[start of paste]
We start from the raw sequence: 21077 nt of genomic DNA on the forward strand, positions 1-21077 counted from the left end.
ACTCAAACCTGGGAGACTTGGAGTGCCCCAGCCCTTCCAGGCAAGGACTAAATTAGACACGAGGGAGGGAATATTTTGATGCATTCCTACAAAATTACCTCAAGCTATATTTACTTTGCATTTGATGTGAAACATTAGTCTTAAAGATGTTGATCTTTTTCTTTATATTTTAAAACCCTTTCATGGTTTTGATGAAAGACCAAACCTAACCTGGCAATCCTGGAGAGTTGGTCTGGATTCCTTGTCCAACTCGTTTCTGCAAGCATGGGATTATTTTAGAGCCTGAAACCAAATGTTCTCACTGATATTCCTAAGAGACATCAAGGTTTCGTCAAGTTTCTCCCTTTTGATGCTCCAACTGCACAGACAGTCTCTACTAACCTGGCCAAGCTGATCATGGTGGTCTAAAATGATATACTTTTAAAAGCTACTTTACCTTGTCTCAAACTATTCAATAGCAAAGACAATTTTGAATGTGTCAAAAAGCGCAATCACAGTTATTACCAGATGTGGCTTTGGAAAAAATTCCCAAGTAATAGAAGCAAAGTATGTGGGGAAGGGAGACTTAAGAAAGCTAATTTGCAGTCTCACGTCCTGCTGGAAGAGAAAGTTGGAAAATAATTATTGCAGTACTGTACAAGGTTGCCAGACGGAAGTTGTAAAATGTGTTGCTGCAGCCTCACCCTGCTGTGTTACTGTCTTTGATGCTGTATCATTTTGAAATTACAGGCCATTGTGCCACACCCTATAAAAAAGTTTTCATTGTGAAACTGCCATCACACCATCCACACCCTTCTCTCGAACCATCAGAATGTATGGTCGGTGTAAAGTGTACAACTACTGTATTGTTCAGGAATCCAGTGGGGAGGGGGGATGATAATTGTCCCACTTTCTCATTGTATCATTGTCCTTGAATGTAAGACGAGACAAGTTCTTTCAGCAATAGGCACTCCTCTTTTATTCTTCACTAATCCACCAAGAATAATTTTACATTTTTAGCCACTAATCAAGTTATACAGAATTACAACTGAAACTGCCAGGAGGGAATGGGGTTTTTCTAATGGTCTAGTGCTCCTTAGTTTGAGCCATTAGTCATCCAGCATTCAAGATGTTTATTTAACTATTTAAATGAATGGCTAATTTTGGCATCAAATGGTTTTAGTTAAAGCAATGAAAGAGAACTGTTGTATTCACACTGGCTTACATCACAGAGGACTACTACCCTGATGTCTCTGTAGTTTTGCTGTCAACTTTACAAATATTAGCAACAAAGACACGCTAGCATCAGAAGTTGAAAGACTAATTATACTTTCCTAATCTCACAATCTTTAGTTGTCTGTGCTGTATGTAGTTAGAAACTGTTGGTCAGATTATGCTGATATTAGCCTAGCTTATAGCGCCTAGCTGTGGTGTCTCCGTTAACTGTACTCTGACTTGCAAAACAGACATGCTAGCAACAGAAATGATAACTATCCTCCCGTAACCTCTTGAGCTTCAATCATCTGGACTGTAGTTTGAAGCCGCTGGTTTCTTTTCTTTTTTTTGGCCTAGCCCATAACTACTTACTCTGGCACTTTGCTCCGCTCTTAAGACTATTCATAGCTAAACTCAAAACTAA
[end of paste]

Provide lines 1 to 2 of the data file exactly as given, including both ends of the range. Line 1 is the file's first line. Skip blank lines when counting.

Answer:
We start from the raw sequence: 21077 nt of genomic DNA on the forward strand, positions 1-21077 counted from the left end.
ACTCAAACCTGGGAGACTTGGAGTGCCCCAGCCCTTCCAGGCAAGGACTAAATTAGACACGAGGGAGGGAATATTTTGATGCATTCCTACAAAATTACCTCAAGCTATATTTACTTTGCATTTGATGTGAAACATTAGTCTTAAAGATGTTGATCTTTTTCTTTATATTTTAAAACCCTTTCATGGTTTTGATGAAAGACCAAACCTAACCTGGCAATCCTGGAGAGTTGGTCTGGATTCCTTGTCCAACTCGTTTCTGCAAGCATGGGATTATTTTAGAGCCTGAAACCAAATGTTCTCACTGATATTCCTAAGAGACATCAAGGTTTCGTCAAGTTTCTCCCTTTTGATGCTCCAACTGCACAGACAGTCTCTACTAACCTGGCCAAGCTGATCATGGTGGTCTAAAATGATATACTTTTAAAAGCTACTTTACCTTGTCTCAAACTATTCAATAGCAAAGACAATTTTGAATGTGTCAAAAAGCGCAATCACAGTTATTACCAGATGTGGCTTTGGAAAAAATTCCCAAGTAATAGAAGCAAAGTATGTGGGGAAGGGAGACTTAAGAAAGCTAATTTGCAGTCTCACGTCCTGCTGGAAGAGAAAGTTGGAAAATAATTATTGCAGTACTGTACAAGGTTGCCAGACGGAAGTTGTAAAATGTGTTGCTGCAGCCTCACCCTGCTGTGTTACTGTCTTTGATGCTGTATCATTTTGAAATTACAGGCCATTGTGCCACACCCTATAAAAAAGTTTTCATTGTGAAACTGCCATCACACCATCCACACCCTTCTCTCGAACCATCAGAATGTATGGTCGGTGTAAAGTGTACAACTACTGTATTGTTCAGGAATCCAGTGGGGAGGGGGGATGATAATTGTCCCACTTTCTCATTGTATCATTGTCCTTGAATGTAAGACGAGACAAGTTCTTTCAGCAATAGGCACTCCTCTTTTATTCTTCACTAATCCACCAAGAATAATTTTACATTTTTAGCCACTAATCAAGTTATACAGAATTACAACTGAAACTGCCAGGAGGGAATGGGGTTTTTCTAATGGTCTAGTGCTCCTTAGTTTGAGCCATTAGTCATCCAGCATTCAAGATGTTTATTTAACTATTTAAATGAATGGCTAATTTTGGCATCAAATGGTTTTAGTTAAAGCAATGAAAGAGAACTGTTGTATTCACACTGGCTTACATCACAGAGGACTACTACCCTGATGTCTCTGTAGTTTTGCTGTCAACTTTACAAATATTAGCAACAAAGACACGCTAGCATCAGAAGTTGAAAGACTAATTATACTTTCCTAATCTCACAATCTTTAGTTGTCTGTGCTGTATGTAGTTAGAAACTGTTGGTCAGATTATGCTGATATTAGCCTAGCTTATAGCGCCTAGCTGTGGTGTCTCCGTTAACTGTACTCTGACTTGCAAAACAGACATGCTAGCAACAGAAATGATAACTATCCTCCCGTAACCTCTTGAGCTTCAATCATCTGGACTGTAGTTTGAAGCCGCTGGTTTCTTTTCTTTTTTTTGGCCTAGCCCATAACTACTTACTCTGGCACTTTGCTCCGCTCTTAAGACTATTCATAGCTAAACTCAAAACTAA